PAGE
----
Another patient involved different symptoms and treatments over the course of some weeks as the medical team tried to narrow down the diagnosis. Glaser suspected a tick-borne disease, and an atttending physician suggested tularemia. Though tests for both erlichiosis and tularemia initially showed negative results, as the child got better, a new PCR test detected the pathogen for tularemia. Teamwork and the right test method led to the correct diagnosis and successful treatment.
To strengthen the One Health links between physicians and veterinarians, Glaser suggested that veterinarians, who possess more complete training and more updated animal disease information than physicians, engage in their clients' family discussions of disease risks from pets and other animal exposures.
Glaser said that even an informal conversation between a veterinarian and a physician would provide guidance to families. She challenged veterinarians to volunteer to call the family doctor when concerns arise about zoonoses because physicians sometimes simply do not have time to ask their patients about their pets and the risks they may pose.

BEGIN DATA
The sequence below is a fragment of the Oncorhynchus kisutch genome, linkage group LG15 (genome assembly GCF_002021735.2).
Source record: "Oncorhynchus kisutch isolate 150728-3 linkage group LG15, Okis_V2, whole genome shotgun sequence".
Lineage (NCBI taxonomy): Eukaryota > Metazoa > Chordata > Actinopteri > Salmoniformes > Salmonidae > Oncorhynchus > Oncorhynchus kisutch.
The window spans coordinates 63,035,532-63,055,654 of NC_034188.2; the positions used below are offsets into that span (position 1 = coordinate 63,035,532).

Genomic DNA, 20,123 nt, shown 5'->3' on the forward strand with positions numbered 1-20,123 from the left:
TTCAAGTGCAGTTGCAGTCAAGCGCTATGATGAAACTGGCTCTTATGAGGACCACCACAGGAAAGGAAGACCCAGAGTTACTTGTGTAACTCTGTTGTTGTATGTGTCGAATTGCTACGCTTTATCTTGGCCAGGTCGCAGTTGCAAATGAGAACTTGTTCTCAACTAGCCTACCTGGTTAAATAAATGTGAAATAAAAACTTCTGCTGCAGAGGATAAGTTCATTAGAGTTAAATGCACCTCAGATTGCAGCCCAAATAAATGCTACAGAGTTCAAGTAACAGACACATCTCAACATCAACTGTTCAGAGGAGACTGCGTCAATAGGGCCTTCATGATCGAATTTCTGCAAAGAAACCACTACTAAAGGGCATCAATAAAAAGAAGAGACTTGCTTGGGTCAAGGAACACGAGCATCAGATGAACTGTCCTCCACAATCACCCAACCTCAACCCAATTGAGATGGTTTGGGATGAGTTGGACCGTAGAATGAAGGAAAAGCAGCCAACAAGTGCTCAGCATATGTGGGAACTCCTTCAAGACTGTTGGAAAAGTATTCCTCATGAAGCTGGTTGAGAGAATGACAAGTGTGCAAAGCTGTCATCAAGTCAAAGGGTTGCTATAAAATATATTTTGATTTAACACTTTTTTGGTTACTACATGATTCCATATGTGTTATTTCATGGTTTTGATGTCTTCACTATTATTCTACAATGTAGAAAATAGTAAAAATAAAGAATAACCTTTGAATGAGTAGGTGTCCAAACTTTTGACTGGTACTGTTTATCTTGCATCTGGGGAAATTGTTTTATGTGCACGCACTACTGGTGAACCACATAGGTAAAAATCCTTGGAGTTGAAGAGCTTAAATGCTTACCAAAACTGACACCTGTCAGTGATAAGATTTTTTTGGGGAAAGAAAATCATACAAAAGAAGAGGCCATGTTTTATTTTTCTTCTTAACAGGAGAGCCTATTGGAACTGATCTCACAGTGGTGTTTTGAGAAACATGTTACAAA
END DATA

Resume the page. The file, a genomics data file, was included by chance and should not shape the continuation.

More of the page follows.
Physicians and veterinarians alike need to keep an open mind about the possibility of a rarer illness in their patients, Glaser concluded. "Zoonoses, though infrequent, are not always easy to recognize and can be devastating."
For more information about One Health issues, please attend the 2009-2010 School of Veterinary Medicine One Health Lecture Series. This series of free talks features faculty and guest speakers covering a broad range of the intertwined issues of animal, human and environmental health and is sponsored by the Calvin Schwabe One Health Project.